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Search Results: 1 - 10 of 13 matches for " anatidae "
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Novos Hospedeiros para o ácaro Nasal Rhinonyssus rhinolethrum (Trouessart) (Gamasida: Rhinonyssidae) no Brasil
Mascarenhas, Carolina S;Brum, Jo?o G W;Coimbra, Marco A A;Sinkoc, Afonso L;
Neotropical Entomology , 2009, DOI: 10.1590/S1519-566X2009000500024
Abstract: the black-necked swan, cygnus melanocoryphus, and the ringed teal, callonetta leucophrys, are reported as new hosts for the nasal mite rhinonyssus rhinolethrum (trouessart) in brazil.
First report of the digenetic trematode Psilochasmus oxyurus (Creplin) in the domestic goose, Anser anser (Linnaeus) in South America
Fernandes, Berenice M. M.;Menezes, Rodrigo C.;Tortelly, Rogério;Noronha, Dely;Pinto, Roberto M.;
Revista Brasileira de Zoologia , 2007, DOI: 10.1590/S0101-81752007000200037
Abstract: the digenetic trematode psilochasmus oxyurus (creplin, 1835) lühe, 1909, although with a large geographical distribution, is referred in geese (anser anser linnaeus, 1758) for the first time in south america, on the basis of specimens parasitizing brazilian domestic geese, with a prevalence of 20%. brief morphometric data on the parasites are included. clinical signs, gross and microscopic lesions were not observed in the birds.
Satellite telemetry of Afrotropical ducks: methodological details and assessment of success rates
Graeme Cumming,Mduduzi Ndlovu
African Zoology , 2012,
Abstract: Despite widespread and increasing use of solar-powered satellite transmitters to tag wild birds, there are few published articles that detail how transmitters should be attached to different species and even fewer assessments of the overall field success of telemetry projects. The scarcity of this information makes it difficult to plan and budget for telemetry projects effectively. In this paper we present relevant information from a study involving a total of 47 individual ducks of two Afrotropical anatid species, Egyptian Goose Alopochen aegyptiaca and Red-billed Teal Anas erythrorhyncha, using solar-powered GPS satellite transmitters of two different sizes (30g and 22g respectively) at three very different southern African sites (Strandfontein wastewater treatment works in the Western Cape Province of South Africa, Barberspan Nature Reserve in the North West Province of South Africa, and Lake Manyame in north-central Zimbabwe). We present a full description of harness design and attachment and a survivorship analysis of the transmitters. Our results suggest that the 30g units last longer than the 22g units, with approximately 60% and 30% respectively of these PTTs lasting longer than a year; 45% and 5% respectively lasting longer than two years; and 20% and 0% respectively lasting longer than three years. We strongly encourage the publication of comparable data sets so that future studies that rely on telemetry data can be planned with a realistic set of assumptions and limitations in mind.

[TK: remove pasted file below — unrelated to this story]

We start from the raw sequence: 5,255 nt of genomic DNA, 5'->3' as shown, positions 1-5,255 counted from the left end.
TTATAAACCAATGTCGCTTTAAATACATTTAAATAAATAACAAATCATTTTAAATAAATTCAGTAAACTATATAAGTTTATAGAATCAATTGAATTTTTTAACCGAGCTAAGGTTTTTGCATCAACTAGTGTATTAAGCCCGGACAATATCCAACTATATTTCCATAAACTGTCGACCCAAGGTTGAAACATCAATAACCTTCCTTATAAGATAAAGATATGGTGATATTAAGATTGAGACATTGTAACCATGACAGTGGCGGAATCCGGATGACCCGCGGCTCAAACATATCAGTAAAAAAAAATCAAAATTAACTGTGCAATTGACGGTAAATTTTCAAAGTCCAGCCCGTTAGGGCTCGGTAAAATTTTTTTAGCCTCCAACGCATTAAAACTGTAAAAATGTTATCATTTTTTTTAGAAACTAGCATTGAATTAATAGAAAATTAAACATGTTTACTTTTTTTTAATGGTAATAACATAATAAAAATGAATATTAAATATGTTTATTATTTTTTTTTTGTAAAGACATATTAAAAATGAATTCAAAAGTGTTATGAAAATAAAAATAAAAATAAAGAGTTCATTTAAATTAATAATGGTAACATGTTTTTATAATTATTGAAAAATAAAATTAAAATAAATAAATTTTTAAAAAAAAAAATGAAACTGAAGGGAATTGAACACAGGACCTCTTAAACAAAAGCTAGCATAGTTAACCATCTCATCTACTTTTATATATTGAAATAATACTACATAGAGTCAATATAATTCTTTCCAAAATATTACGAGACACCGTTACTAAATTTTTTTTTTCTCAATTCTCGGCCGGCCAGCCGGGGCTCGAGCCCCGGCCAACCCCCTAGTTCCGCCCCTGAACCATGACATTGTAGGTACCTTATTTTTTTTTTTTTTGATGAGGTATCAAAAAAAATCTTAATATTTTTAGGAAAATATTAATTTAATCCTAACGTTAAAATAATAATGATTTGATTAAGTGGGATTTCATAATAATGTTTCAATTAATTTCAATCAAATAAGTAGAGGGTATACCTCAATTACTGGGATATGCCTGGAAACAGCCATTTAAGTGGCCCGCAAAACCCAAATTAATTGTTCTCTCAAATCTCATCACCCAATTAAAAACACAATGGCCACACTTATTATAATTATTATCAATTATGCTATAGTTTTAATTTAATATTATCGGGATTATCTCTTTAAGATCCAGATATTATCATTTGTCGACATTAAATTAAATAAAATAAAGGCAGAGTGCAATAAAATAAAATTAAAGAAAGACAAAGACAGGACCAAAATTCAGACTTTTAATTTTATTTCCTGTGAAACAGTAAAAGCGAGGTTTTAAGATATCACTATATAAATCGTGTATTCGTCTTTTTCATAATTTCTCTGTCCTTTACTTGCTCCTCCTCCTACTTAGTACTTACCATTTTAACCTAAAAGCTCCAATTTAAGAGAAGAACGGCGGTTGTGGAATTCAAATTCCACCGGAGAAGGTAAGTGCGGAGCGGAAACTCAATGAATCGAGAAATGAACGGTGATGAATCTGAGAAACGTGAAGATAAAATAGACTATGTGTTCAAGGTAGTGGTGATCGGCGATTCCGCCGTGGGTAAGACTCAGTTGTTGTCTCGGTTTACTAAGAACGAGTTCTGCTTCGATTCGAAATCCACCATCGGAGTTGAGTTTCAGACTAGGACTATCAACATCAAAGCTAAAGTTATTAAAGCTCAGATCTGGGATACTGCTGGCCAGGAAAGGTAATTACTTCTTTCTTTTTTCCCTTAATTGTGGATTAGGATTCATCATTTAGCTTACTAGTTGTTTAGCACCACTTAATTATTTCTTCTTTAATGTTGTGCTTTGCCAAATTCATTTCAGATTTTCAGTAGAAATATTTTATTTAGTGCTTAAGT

Phorcotabanus cinereus (Wiedemann, 1821) (Diptera, Tabanidae), an ornithophilic species of Tabanid in Central Amazon, Brazil
Limeira-de-Oliveira, Francisco;Rafael, José Albertino;Henriques, Augusto Loureiro;